Harris


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Related to Harris: Harris County

Har·ris

 (hăr′ĭs), Benjamin fl. 1673-1713.
English-born publisher who printed the first newspaper in America (1690) and also compiled the New England Primer (c.1688), the colonies' first textbook.

Harris

, Joel Chandler 1848-1908.
American writer and journalist who wrote Uncle Remus: His Songs and His Sayings (1880) and its sequels.

Harris

, Roy Ellsworth 1898-1979.
American composer known especially for his folk-inspired symphonies.

Harris

, Zellig Sabbetai 1909-1992.
Ukrainian-born American linguist who revolutionized linguistic study by developing mathematical linguistics and by pioneering an effort to understand speech and writing in social context.

Harris

(ˈhærɪs)
n
(Placename) the S part of the island of Lewis with Harris, in the Outer Hebrides. Pop: about 3000 (2001). Area: 500 sq km (190 sq miles)

Harris

(ˈhærɪs)
n
1. (Biography) Sir Arthur Travers, known as Bomber Harris. 1892–1984, British air marshal. He was commander-in-chief of Bomber Command of the RAF (1942–45)
2. (Biography) Frank. 1856–1931, British writer and journalist; his books include his autobiography My Life and Loves (1923–27) and Contemporary Portraits (1915–30)
3. (Biography) Joel Chandler. 1848–1908, US writer; creator of Uncle Remus
4. (Biography) Roy. 1898–1979, US composer, esp of orchestral and choral music incorporating American folk tunes

Har•ris

(ˈhær ɪs)

n.
1. Frank, 1856–1931, U.S. writer, born in Ireland.
2. Joel Chandler, 1848–1908, U.S. writer.
3. Phil, 1904–95, U.S. comedian and bandleader.
4. Roy, 1898–1979, U.S. composer.
ThesaurusAntonymsRelated WordsSynonymsLegend:
Noun1.Harris - United States author who wrote the stories about Uncle Remus (1848-1908)
2.Harris - United States linguist (born in Ukraine) who developed mathematical linguistics and interpreted speech and writing in a social context (1909-1992)
3.Harris - United States diplomat who was instrumental in opening Japan to foreign trade (1804-1878)
4.Harris - Irish writer noted for his sexually explicit but unreliable autobiography (1856-1931)Harris - Irish writer noted for his sexually explicit but unreliable autobiography (1856-1931)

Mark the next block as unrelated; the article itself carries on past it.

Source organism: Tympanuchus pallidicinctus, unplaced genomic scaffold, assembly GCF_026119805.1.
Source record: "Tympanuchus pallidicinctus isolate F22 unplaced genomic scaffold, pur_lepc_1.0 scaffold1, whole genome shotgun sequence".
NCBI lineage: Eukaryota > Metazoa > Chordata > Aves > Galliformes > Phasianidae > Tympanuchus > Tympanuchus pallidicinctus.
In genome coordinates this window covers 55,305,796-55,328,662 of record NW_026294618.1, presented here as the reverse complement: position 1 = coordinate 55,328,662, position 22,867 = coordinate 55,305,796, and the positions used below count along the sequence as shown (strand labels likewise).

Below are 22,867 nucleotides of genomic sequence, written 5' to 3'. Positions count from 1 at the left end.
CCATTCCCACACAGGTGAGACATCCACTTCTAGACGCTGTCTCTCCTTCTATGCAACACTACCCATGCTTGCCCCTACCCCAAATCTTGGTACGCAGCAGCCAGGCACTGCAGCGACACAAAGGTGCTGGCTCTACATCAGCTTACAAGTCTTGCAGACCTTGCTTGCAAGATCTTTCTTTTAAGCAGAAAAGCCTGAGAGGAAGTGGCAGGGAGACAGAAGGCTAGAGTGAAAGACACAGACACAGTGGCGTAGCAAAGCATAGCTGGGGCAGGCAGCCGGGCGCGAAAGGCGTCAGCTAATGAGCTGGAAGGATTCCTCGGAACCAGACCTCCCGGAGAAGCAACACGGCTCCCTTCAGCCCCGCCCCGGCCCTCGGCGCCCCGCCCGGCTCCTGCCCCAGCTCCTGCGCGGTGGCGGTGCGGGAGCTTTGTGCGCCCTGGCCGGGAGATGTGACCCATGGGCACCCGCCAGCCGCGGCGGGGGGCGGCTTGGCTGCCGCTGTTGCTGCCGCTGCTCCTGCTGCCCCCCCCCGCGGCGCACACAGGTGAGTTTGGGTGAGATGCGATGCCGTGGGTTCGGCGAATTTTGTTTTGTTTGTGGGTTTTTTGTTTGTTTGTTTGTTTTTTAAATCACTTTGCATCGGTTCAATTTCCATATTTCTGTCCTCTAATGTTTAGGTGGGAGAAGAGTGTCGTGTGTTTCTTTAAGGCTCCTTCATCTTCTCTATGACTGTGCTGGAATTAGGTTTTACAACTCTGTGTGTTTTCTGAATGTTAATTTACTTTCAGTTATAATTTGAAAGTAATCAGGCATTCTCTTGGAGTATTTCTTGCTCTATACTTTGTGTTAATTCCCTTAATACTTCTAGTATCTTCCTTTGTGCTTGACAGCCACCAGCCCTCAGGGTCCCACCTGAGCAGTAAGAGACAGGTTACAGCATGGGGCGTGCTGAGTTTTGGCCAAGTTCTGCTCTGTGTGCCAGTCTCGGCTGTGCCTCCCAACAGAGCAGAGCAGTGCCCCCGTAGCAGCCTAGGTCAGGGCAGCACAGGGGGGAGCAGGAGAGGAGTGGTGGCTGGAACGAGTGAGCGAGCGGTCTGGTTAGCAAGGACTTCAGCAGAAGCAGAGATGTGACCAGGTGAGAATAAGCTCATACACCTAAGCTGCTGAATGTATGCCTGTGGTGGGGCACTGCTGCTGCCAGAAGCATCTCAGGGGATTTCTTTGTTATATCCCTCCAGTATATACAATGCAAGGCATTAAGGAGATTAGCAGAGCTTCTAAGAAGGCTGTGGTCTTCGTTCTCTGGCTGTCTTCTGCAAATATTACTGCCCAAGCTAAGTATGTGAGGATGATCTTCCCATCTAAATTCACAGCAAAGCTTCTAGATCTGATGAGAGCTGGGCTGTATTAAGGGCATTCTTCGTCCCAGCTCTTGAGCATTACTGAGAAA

5.Harris - British marshal of the Royal Air Force; during World War II he directed mass bombing raids against German cities that resulted in heavy civilian casualties (1892-1984)
6.Harris - publisher of the first newspaper printed in America (1673-1713)
References in classic literature ?
It struck the wall over Harris's head and fell down on him; I had not imagined I could throw so far.
I believed I could dress in the dark without waking Harris. I had banished my shoes after the mouse, but my slippers would do for a summer night.
Harris gave out no sound, but I felt that if I experimented any further with the pictures I should be sure to wake him.
- SUFFERINGS OF GEORGE AND HARRIS. - A VICTIM TO ONE HUNDRED AND SEVEN FATAL MALADIES.
THERE were four of us - George, and William Samuel Harris, and myself, and Montmorency.
Harris said he felt such extraordinary fits of giddiness come over him at times, that he hardly knew what he was doing; and then George said that HE had fits of giddiness too, and hardly knew what HE was doing.
So well had Harris Collins built on his father's foundation that the place was considered a model of sanitation and kindness.
While this bankruptcy of the Circling Brothers had been the greatest financial achievement of Harris Collin's life, nevertheless he enjoyed no mean permanent income from his plant, and, in addition, split fees with the owners of his board animals when he sent them to the winter Hippodrome shows, and, more often than not, failed to split any fee at all when he rented the animals to moving-picture companies.
Harris's report, and confirming Charlotte's fears and caution, urged the necessity of her immediate removal with her infant; and Mr.
Harris, who attended her every day, still talked boldly of a speedy recovery, and Miss Dashwood was equally sanguine; but the expectation of the others was by no means so cheerful.
His name was Harris. Philip discovered that on some days there were large soup-plates down the table full of mixed pickles.
Harris, the man he had sat next to at dinner, offered to take him over to Harrington Street to show him where he was to sleep.

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